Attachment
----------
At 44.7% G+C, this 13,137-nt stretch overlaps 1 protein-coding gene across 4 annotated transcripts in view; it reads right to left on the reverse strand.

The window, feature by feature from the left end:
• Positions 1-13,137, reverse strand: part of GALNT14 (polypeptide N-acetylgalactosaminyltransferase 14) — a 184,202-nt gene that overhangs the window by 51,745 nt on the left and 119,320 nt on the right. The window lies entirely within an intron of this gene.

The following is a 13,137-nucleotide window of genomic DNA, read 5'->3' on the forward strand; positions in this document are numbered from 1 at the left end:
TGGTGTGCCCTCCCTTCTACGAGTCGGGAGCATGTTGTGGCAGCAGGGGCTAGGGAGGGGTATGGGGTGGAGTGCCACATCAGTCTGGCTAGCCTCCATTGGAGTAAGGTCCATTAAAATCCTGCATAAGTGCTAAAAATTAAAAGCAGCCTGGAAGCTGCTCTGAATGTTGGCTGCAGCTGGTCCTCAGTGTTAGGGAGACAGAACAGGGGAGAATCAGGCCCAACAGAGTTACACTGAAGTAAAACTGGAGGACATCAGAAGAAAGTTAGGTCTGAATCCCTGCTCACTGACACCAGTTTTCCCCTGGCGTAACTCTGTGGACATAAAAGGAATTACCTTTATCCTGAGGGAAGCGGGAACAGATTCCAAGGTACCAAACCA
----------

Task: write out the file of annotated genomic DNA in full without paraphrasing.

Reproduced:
At 44.7% G+C, this 13,137-nt stretch overlaps 1 protein-coding gene across 4 annotated transcripts in view; it reads right to left on the reverse strand.

The window, feature by feature from the left end:
• Positions 1-13,137, reverse strand: part of GALNT14 (polypeptide N-acetylgalactosaminyltransferase 14) — a 184,202-nt gene that overhangs the window by 51,745 nt on the left and 119,320 nt on the right. The window lies entirely within an intron of this gene.

The following is a 13,137-nucleotide window of genomic DNA, read 5'->3' on the forward strand; positions in this document are numbered from 1 at the left end:
TGGTGTGCCCTCCCTTCTACGAGTCGGGAGCATGTTGTGGCAGCAGGGGCTAGGGAGGGGTATGGGGTGGAGTGCCACATCAGTCTGGCTAGCCTCCATTGGAGTAAGGTCCATTAAAATCCTGCATAAGTGCTAAAAATTAAAAGCAGCCTGGAAGCTGCTCTGAATGTTGGCTGCAGCTGGTCCTCAGTGTTAGGGAGACAGAACAGGGGAGAATCAGGCCCAACAGAGTTACACTGAAGTAAAACTGGAGGACATCAGAAGAAAGTTAGGTCTGAATCCCTGCTCACTGACACCAGTTTTCCCCTGGCGTAACTCTGTGGACATAAAAGGAATTACCTTTATCCTGAGGGAAGCGGGAACAGATTCCAAGGTACCAAACCA